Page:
Twenty-six years after he silenced political opponents as Ferdinand Marcos’ martial law administrator, Juan Ponce Enrile either still evokes fear or those hoping he would be ousted as Senate President are too disorganized to get him out of his post.
The number of senators needed to topple Enrile is out there but no one seems interested in actually moving to oust him. One reason for this, longtime Senate observers say, is that Enrile currently enjoys a high popularity rating, based on recent surveys.
Replacing Enrile was not on the menu when President Benigno Aquino hosted a private dinner in Malacañang on Tuesday for senators who helped oust Chief Justice Renato Corona in an impeachment trial in May.
One senator said Enrile could rely on only three loyalists—Senate President Pro Tempore Jose “Jinggoy” Estrada, Majority Leader Vicente Sotto and Sen. Gregorio Honasan—to cast their lot with him, at least for now. The four are collectively known as the Senate’s “macho bloc.”
The senator whom the Philippine Daily Inquirer talked with requested anonymity because he did not want to be seen as interested in the job.
The senator said knowing that Enrile and his supporters could be easily outnumbered was enough to inspire discord.
“It’s just simply a case of seeing Enrile up there lording it over when he only has three followers. Why is that? It’s anomalous!” the senator said.
Fears of a Senate coup remain a hot topic among the chamber’s employees. A common sentiment is that Senate workers like Enrile because he is generous with year-end bonuses for them.
Enrile has maintained he would welcome a replacement any time and that he has no plans to cling to his post.
Senators Ralph Recto and Franklin Drilon of the Liberal Party and Manuel Villar of the Nacionalista Party have been touted as possible successors.
Sen. Antonio Trillanes IV recently admitted working for Enrile’s ouster after a bitter public quarrel with him over the West Philippine Sea territorial dispute between the Philippines and China.
Counting the numbers
At the session hall on Monday as the coup rumors flew, the Inquirer asked Trillanes if there was really a move to oust Enrile. Trillanes only smiled and said, “I don’t know.”
The source said anyone interested in becoming Senate President could tap the minority bloc composed of Minority Leader Alan Peter Cayetano, his sister Sen. Pia Cayetano and independent Sen. Joker Arroyo.
Trillanes can also be counted on for support, as well as the Nacionalista bloc of Villar, Ferdinand Marcos Jr. and Miriam Defensor-Santiago.
“That’s already a total of seven, a formidable group,” the source said, adding that Sen. Ramon “Bong” Revilla Jr., president of Lakas party, could also be convinced.
Like children, sometimes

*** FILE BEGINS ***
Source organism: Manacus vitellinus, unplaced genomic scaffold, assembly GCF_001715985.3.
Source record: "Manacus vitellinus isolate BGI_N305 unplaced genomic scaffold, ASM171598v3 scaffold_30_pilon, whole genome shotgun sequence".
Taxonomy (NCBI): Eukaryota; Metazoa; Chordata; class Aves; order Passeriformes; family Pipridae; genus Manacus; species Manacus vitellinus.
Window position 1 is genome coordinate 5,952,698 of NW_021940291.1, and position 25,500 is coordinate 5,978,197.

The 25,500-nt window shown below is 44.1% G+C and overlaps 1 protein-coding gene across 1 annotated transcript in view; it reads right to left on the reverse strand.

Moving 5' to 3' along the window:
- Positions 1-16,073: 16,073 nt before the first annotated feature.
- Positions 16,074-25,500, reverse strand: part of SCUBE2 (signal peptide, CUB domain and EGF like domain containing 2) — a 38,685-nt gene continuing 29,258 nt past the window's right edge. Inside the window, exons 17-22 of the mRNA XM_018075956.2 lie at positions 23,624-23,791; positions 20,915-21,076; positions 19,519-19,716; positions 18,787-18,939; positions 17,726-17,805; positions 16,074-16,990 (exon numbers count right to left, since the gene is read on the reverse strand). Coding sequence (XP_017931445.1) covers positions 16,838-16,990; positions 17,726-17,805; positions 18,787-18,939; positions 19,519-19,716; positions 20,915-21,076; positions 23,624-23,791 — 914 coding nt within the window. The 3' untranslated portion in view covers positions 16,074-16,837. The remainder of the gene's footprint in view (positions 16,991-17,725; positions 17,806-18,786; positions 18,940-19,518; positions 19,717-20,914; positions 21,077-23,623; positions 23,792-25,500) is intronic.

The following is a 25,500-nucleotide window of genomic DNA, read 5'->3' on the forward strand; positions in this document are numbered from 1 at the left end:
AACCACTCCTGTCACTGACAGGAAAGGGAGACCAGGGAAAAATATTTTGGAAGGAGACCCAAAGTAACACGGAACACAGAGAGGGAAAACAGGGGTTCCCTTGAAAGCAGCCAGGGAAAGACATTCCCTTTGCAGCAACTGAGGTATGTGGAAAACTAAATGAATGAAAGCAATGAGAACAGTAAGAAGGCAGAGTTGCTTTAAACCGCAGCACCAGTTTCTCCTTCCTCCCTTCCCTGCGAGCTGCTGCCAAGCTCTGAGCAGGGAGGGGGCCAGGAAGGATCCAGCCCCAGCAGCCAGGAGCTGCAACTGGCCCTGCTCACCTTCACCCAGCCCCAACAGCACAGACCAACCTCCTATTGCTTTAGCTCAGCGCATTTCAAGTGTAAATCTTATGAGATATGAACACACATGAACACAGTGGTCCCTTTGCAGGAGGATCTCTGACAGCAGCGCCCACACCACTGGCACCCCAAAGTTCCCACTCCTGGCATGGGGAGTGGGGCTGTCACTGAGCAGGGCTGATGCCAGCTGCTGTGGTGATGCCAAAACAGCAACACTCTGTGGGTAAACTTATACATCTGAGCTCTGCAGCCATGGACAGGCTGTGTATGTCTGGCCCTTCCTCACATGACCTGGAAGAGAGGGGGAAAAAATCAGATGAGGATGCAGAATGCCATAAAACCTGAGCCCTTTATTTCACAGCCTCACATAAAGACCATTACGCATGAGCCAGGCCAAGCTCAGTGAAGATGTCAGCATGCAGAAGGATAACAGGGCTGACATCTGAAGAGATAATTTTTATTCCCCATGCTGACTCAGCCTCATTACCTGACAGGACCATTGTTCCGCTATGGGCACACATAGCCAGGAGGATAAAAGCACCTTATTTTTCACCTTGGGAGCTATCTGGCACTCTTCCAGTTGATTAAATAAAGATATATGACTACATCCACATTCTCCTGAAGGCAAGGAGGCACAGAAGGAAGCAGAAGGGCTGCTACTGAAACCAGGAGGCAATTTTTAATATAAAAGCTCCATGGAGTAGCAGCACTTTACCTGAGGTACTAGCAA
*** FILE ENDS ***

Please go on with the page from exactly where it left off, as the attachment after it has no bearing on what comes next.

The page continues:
“Add the senators from the Liberal Party—Francis Pangilinan, Recto, Drilon and (Teofisto) Guingona III—and that would make 12. Puwede nang mawala si JPE (Enrile can then be removed),” the source added.
The source said Enrile had gained enemies among his original supporters, or those who signed the Senate resolution backing him as Senate President in July 2010.
“So many things have happened,” the senator said, adding that Enrile’s opposition to the reproductive health (RH) bill and his verbal tussle with Trillanes were only two of them.
But those thinking of becoming the next Senate leader would not only have more work in his hands, the source said.
“The chamber itself is unwieldy. Sometimes the senators also behave like little children. It’s not just the discontentment with Enrile’s leadership.”
Marcos said “the problem is there are no takers (for the position of Senate President).” Besides, it is only Trillanes who has openly admitted he is working for Enrile’s ouster, he added.
Marcos told reporters the possibility of Enrile’s ouster was remote. “I don’t think there is a plot under way—Maybe I’m out of the loop,” he said.
Marcos added it would be more “sensible” to replace Enrile in the next Congress after the 2013 midterm elections.
No Senate politics
Senators supposedly plotting to oust Enrile—who obviously remains in the good graces of Mr. Aquino—skipped Senate politics as they broke bread with him.
Eighteen senators were present at the dinner, including all the possible contenders for Senate President—Franklin Drilon, Edgardo Angara, Villar and Pangilinan. Except for Pangilinan, the other three had previously served as Senate leaders.
“It was a long delayed thank you dinner initiated by Malacañang between the President and the 20 senators who voted in favor of conviction in the impeachment trial,” Pangilinan said on the phone. “It was simply dinner and small talk.”
There was music, Pangilinan quipped, “but no singing among senators.”
Asked about the significance of the President dining with the senators, Pangilinan said this proved that “both Malacañang and the Senate are committed to working together to ensure the President’s reform agenda is given the legislative support needed for it to be realized.”
Trillanes was also at the dinner.
“If it had anything to do with any coup, why would we have both JPE and Trillanes in the same dinner?” Pangilinan said.
“Only Chiz was absent because it was his birthday,” Pangilinan said, referring to Escudero. Sen. Aquilino “Koko” Pimentel III also could not make it as he was still in the United States.
The dinner lasted beyond 10 p.m. “but a few stayed behind,” Pangilinan said. With a report from Michael Lim Ubac
Originally posted at 09:21 pm | Thursday, October 11, 2012